Outlandish Proverbs: A Translation

Click any button to reorder the Proverbs by that column. "DateUsed," "#" for Proverb Number, and "LG" for Little Gidding are the most useful. The Translation begins with a "subject" word.
Note: If you print, this is 26 pages.

Herbert collected and edited rural sayings before his death in 1632/3. He did not create them although he may have improved the wording to make them clearer. 1,032 sayings were published in 1640 as Outlandish Proverbs ["outlandish" as you would say "outbuilding" meaning outside the main sources of knowledge]. Proverb #499. is "For want of a naile the shoe is lost, for want of a shoe the horse is lost, for want of a horse the rider is lost."
In 1651 the edition was enlarged to 1,184 proverbs and published as Jacula Prudentum. Both editions were widely circulated. Benjamin Franklin edited many of these sayings and printed them in Poor Richard's Almanac. #499 was improved to read "For want of a naile the shoe is lost, for want of a shoe the horse is lost, for want of a horse the rider is lost, for want of a rider the battle is lost, for want of a battle the kingdom is lost. All for the loss of a horseshoe nail." [Link to: Herbert's Outlandish Proverbs by Paul Moon]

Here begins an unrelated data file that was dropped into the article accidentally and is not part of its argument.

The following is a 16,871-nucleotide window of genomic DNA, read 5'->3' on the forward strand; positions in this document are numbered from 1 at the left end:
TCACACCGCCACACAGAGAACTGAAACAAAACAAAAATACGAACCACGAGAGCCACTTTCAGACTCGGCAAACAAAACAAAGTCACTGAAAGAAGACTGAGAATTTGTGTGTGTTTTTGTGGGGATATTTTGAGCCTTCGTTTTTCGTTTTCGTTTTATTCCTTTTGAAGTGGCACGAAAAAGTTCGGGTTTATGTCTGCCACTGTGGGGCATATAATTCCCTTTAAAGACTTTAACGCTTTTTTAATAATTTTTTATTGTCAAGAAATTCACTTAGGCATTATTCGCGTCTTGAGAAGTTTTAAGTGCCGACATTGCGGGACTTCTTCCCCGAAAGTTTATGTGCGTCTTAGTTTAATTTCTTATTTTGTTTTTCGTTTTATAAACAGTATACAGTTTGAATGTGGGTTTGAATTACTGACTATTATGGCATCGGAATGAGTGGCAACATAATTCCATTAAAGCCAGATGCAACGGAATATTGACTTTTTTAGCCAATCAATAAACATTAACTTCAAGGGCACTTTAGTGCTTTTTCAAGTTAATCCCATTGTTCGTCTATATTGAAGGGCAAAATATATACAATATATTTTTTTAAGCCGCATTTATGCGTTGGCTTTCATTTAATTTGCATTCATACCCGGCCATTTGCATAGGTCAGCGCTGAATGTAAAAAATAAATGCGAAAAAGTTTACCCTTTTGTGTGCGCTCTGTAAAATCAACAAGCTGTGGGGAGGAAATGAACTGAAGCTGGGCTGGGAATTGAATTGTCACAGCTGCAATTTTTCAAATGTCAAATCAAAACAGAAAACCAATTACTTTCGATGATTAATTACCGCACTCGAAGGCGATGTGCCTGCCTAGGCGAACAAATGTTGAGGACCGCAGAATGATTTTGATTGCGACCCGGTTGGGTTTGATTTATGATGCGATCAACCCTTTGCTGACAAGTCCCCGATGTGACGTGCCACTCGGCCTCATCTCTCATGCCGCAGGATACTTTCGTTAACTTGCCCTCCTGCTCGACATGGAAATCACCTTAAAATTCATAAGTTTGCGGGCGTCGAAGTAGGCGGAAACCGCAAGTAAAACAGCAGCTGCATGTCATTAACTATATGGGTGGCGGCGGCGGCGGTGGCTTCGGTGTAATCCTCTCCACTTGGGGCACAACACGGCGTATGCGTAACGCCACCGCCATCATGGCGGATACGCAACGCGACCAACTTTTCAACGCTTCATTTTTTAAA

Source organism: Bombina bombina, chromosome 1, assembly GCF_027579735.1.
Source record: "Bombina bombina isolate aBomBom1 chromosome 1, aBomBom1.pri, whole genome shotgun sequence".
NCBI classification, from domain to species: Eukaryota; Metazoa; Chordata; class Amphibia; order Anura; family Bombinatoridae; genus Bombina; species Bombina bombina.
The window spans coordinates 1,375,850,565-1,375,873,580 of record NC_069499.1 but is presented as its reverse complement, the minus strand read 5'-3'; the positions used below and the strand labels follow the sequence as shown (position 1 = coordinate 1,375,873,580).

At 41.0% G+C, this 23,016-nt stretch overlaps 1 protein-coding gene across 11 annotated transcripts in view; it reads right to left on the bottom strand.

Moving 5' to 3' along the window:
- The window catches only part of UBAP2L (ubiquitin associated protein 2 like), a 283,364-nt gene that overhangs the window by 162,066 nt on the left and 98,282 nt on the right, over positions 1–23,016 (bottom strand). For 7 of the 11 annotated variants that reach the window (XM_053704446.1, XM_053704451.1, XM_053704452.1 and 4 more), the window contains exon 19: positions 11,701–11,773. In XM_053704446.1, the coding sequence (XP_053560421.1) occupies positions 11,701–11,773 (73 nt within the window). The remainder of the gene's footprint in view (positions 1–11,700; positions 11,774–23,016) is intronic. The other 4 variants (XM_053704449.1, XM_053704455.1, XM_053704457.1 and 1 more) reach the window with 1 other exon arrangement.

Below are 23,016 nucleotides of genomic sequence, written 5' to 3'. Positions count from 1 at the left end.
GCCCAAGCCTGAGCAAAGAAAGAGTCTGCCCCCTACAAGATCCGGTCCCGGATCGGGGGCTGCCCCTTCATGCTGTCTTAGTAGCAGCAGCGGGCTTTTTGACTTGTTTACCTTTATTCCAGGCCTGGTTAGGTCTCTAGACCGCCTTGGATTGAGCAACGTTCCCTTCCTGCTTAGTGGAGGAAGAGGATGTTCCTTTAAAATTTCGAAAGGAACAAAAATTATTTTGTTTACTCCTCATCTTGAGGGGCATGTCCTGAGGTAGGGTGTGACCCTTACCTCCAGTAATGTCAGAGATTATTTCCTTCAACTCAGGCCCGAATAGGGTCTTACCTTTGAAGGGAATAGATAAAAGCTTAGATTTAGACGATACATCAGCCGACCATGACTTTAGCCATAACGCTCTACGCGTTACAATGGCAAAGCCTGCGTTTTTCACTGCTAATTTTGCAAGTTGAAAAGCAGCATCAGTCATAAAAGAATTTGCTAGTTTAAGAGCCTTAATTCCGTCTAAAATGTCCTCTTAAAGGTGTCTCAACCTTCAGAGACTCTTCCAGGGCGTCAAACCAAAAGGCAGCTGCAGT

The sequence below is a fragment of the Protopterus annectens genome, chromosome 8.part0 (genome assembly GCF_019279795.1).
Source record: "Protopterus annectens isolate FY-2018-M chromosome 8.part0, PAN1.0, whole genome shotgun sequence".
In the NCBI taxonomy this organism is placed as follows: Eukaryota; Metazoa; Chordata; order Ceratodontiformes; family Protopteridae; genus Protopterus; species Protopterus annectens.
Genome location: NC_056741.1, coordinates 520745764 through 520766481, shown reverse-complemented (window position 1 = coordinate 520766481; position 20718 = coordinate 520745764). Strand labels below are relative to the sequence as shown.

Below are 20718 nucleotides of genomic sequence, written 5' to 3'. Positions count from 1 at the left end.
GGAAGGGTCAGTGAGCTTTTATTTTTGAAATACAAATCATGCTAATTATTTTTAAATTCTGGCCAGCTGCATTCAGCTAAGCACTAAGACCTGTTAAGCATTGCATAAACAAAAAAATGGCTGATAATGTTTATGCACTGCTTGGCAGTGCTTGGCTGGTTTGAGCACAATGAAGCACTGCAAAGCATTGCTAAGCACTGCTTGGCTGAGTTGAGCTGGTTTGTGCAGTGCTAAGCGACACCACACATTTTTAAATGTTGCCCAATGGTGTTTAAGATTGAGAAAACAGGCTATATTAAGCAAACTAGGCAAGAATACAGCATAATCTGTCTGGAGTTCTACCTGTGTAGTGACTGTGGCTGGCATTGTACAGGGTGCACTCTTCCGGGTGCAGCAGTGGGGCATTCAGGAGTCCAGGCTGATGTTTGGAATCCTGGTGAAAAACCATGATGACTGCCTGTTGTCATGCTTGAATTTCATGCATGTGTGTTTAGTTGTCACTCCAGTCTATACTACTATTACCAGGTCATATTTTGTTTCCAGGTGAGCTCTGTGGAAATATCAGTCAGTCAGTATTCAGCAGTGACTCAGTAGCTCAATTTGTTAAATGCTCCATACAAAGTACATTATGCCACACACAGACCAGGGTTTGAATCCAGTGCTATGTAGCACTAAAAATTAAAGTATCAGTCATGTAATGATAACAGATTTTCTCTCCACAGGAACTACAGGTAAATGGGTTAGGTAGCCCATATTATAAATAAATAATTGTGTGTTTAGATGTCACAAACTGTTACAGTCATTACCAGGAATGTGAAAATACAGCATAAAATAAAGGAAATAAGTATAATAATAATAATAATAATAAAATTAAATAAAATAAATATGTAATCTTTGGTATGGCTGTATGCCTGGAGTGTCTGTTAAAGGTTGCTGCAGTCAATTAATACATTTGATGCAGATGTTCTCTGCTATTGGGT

Apologia: I like the Proverbs in the original. Try ignoring the translation, and come to your own enlightment.
[E-mail] If you have an Outlandish Proverb that you are having trouble with,  Many things are lost for want of asking. Outlandish Proverb #968.

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